Students in the Social Change in Central America study abroad program benefit from one-on-one Spanish language courses during the Guatemala portion of the multi-country experience. In other words, each individual student is assigned a teacher. A former student writes about his experience.
At 8am, Xela, Guatemala is refreshingly chilly. I am on the street and making the five minute walk to Spanish Class. El Proyecto Linguistico Quetzalteco (PLQ) has become much more than a Language School for me; it is truly my second home during our stay in Guatemala. Famous for being one of the longest-running Spanish immersion schools in the region, PLQ Spanish school in Guatemala draws students from all over the world. On our first day of classes, we are introduced to our teacher, and shown to area that will be our work space. On many days, we sit one-on- one at this table, talking not only about verbs and conjugations, but also of Guatemala’s history, politics, and the country’s future. My morning is broken up by trips to refill my coffee mug, moments of chit chat with fellow students and their teachers, or a trip to the roof top patio with its breath taking view of the city.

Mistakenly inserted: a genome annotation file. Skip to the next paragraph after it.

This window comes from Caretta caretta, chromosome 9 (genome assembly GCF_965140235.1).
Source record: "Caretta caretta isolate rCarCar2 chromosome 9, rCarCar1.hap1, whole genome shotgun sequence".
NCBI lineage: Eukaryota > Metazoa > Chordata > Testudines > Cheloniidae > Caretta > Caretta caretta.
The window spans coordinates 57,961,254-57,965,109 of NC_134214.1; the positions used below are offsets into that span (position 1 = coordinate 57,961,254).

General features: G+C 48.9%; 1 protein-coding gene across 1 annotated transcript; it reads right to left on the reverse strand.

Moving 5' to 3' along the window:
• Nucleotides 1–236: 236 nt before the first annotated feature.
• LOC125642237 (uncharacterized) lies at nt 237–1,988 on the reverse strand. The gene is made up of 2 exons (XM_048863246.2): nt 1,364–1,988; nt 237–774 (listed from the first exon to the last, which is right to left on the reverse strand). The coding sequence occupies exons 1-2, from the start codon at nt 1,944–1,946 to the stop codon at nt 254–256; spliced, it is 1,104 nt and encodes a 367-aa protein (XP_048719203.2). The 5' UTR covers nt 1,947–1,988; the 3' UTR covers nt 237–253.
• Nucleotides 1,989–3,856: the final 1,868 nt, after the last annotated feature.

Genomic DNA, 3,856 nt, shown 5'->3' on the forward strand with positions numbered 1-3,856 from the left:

I love getting to know my teacher. He is an expert in the Spanish language with years of experience in making sense of the language for learners. He is also a living history book, a witness to so many of the historical and social realities we are learning about each day during the Social Change in Central America study abroad program. He brings everything down to earth for me, allows me to see the human side of things, the faces and stories not captured in statistics or political rhetoric. When he senses that my attention is straying, we change things up by taking a stroll to the Central Park. He points out objects, telling me to name them in Spanish and to identify their color and shape in Spanish. We buy pastries and coffee which provides the opportunity to practice ordering in Spanish. We get a mid-morning break and the school buzzes with conversation and laughter. Over coffee and sweet bread, I check in my fellow students and take my turn at the foosball table with three of the teachers..
I spend the remainder of the morning with students who share my same level of Spanish. We read news paper articles and analyze the daily news with our teachers. Class adjourns at 1pm and I head out the door and down the street to have lunch with my Guatemalan homestay family. At lunch with them, I will try out some new phrases my teacher has taught me. The school hosts us for a documentary and hot chocolate in the evening. I amazed how at home I feel after just a few weeks studying abroad in Guatemala; I have PLQ to thank for the welcome and camaraderie.